Scott D. Parker
I’ve been thinking about this off and on for a few weeks now. It stemmed from multiple sources, but a comment from one of my fellow book club members really sparked the idea.
We were talking about The Mandalorian—which, on 7 March when we had our meeting, had only aired one episode of the current season, its third—when my friend made the following paraphrased comment: In order to keep up with all the Star Wars content coming at us via movies, live-action TV, animated TV, comics, and video games, you’d almost have to be a teenager with no life in order to have the time to consume all this stuff.
That struck a chord with me. It also folded in on my realization that audiobooks is the primary means by which I consume a book. (I won’t use the word ‘reading’ because I’m not actually reading.) The time where I literally sit and read a book has become a slim part of my life.
Which is odd because I’ve always been a reader. Back in the day, I would spend hours just reading nearly anything from the Hardy Boys and the Three Investigator to Star Wars and Star Trek stuff to the fantasy novels of Piers Anthony or the science fiction of Edgar Rice Burroughs. Throw in comics and I was reading all the time.
Because I had the time.
And the passion of new discovery. There’s nothing like the discovery of something new you just love. You find yourself consuming all that you can find. Back in the day after I learned I loved reading, the whole world opened up and I just read and read and read. All the time. Because I had the time.
Let’s not kid ourselves, however. There were plenty of days when the minutes crept on like hours and it seemed like an eternity until dinner and prime time TV. There were plenty of boring days, but what would you give to have a few days like that nowadays?
Or fewer things to distract you.
There Were Fewer Media Distractions
There were only three channels plus PBS and the UHF channels so if my parents wanted to watch something and I didn’t, I could choose to read something. Granted, there were plenty of days in which I watched whatever was on because it was on. How else do we memorize so many Bugs Bunny one-liners or just how many times Tom the Cat spoke in those old cartoons or that Mrs. Kravitz was nosy neighbor on Bewitched.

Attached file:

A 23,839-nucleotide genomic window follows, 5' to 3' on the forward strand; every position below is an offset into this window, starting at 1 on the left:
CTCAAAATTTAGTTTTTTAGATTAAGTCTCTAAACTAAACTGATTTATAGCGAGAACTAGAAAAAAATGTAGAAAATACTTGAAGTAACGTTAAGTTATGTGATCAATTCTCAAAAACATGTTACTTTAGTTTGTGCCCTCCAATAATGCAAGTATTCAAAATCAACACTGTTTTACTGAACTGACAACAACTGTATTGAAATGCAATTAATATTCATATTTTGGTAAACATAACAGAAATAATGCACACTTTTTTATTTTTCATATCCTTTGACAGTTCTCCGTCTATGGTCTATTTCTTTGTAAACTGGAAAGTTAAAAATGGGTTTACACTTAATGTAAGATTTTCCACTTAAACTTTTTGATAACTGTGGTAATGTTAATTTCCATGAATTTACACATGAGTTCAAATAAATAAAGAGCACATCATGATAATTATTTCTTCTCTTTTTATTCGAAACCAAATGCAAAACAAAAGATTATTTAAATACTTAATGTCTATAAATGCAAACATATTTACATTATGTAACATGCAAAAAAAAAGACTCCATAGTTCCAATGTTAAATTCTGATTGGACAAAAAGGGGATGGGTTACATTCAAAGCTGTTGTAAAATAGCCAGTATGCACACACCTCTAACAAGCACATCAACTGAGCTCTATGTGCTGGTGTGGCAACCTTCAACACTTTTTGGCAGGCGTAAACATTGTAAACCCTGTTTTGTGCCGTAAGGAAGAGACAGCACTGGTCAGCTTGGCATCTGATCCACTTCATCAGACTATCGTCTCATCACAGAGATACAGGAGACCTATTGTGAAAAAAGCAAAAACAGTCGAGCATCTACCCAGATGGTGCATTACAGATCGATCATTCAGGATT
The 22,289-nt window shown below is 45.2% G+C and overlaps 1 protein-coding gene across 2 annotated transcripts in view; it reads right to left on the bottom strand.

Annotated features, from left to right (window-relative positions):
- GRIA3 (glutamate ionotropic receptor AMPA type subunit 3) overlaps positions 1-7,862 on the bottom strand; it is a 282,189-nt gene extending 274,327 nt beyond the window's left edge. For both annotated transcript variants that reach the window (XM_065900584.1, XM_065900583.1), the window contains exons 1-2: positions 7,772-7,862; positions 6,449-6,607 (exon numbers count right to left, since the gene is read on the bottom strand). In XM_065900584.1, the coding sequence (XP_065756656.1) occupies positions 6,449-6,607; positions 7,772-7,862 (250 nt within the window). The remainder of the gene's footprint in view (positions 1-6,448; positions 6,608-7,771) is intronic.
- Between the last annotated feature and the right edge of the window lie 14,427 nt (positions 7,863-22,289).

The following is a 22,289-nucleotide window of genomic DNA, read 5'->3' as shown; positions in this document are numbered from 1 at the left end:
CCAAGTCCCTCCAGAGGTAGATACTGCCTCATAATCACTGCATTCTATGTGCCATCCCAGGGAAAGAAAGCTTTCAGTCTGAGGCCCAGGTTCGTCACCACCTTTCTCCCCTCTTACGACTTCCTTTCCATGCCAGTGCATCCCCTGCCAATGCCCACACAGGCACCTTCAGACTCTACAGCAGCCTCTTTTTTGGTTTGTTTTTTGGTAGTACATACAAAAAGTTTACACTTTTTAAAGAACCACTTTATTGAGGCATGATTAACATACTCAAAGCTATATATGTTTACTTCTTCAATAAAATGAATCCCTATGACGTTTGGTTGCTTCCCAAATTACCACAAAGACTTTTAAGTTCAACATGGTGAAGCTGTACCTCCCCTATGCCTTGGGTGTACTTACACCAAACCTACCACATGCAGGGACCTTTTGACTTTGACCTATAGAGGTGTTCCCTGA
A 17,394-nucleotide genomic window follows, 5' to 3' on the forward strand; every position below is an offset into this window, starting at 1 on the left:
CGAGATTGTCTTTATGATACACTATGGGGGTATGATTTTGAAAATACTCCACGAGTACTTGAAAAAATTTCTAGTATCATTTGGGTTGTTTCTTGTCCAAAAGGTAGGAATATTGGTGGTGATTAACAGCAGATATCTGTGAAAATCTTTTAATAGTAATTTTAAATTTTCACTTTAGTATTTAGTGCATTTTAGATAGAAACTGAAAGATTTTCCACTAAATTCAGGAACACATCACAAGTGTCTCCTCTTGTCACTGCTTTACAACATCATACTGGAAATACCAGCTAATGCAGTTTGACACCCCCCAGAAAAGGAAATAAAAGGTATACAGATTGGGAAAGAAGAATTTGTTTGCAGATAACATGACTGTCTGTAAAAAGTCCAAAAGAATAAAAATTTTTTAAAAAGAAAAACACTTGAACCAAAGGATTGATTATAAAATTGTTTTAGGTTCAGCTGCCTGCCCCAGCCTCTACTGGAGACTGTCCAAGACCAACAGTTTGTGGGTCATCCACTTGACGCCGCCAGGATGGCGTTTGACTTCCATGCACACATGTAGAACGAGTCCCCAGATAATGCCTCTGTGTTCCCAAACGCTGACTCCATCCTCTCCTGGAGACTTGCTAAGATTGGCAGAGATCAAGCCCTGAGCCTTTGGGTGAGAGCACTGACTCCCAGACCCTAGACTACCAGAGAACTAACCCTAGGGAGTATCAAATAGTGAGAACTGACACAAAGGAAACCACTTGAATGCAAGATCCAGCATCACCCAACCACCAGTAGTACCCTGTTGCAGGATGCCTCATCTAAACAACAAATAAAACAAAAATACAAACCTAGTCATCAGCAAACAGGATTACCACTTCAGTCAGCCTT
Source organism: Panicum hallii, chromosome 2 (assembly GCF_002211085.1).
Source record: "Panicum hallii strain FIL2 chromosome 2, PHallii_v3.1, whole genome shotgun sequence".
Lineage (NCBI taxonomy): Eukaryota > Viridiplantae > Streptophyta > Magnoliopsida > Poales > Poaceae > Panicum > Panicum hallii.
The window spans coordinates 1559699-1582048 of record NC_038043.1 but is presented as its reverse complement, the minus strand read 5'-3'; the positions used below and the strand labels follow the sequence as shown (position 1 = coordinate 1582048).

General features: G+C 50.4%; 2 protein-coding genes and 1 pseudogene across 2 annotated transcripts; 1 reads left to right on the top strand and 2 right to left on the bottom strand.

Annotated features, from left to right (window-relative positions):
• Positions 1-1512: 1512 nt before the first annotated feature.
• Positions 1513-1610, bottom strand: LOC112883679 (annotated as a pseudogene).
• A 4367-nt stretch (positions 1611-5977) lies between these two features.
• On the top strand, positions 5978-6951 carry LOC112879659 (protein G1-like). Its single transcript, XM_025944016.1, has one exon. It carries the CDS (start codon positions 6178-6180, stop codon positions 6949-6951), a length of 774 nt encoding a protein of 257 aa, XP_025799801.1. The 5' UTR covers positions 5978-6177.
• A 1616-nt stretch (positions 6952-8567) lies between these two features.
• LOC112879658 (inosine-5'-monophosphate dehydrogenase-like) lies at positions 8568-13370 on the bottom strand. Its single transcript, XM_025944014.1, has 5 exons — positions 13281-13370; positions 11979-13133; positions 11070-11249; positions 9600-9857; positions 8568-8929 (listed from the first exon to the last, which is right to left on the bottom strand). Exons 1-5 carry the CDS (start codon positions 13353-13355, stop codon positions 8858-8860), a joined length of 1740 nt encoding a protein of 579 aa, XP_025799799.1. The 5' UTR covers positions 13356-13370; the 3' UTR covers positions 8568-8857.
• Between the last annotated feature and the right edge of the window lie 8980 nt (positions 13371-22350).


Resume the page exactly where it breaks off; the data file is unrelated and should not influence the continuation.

Up until I got my first Walkman, music was something that was on the radio or on an album, and albums could only be played on my stereo at home. So, when I listened to a record, I’d put one on and then read in the same room. As for the number of albums I owned, well, an allowance can only go so far and, thus, I didn’t own all that many and a good percentage were soundtracks featuring the music of John Williams.
Of course, the internet didn’t exist as we know it today to say nothing of streaming or DVDs or even VHS tapes. Before any of us could drive on our own, we were subject to our parents’ (or older siblings; I am an only child) schedules to take us to a mall or a movie theater.
Then again, as one of my book club guys pointed out, kids did have commitments that could eat up time. He was an active in Boy Scouts and chose to give up piano lessons so that he could have time for scouting as well as school-based academic clubs. He still found the time to read, however, and that was the point another guy in the book club made.
Adults Have to Choose
As we grow up, we learn more things about the world and what we have to do to live in it. We learn about paying bills, going to a job five days a week, driving our kids to various events, or volunteering to sell popcorn at football games. The older we get, the more things fill up our calendar. Just this past week, I had rehearsal three out of the five workdays. Enjoyed playing the sax, but it was time away from home and doing other things.
My friend pointed out that we adult have to choose to carve out time to focus on things you enjoy. If you don’t make time, he said, there won’t be any. And, often, we adult just don’t make enough money for everything they want to do so certain things get left behind.
Kids largely don’t suffer from this conundrum. In the words of my friend, they don’t sit down to do something fun and then think how they really should pay the bill or unload the dishwasher. We adults, on the other hand, can’t stop thinking about the dishes.
Well, I can and do, but then my time is spent playing guitar or watching something. Not, however, often reading.
What about y’all? Do you find yourselves reading as much as or more than you used to? What do you do to make time to read or do the things you really enjoy?
Post a Comment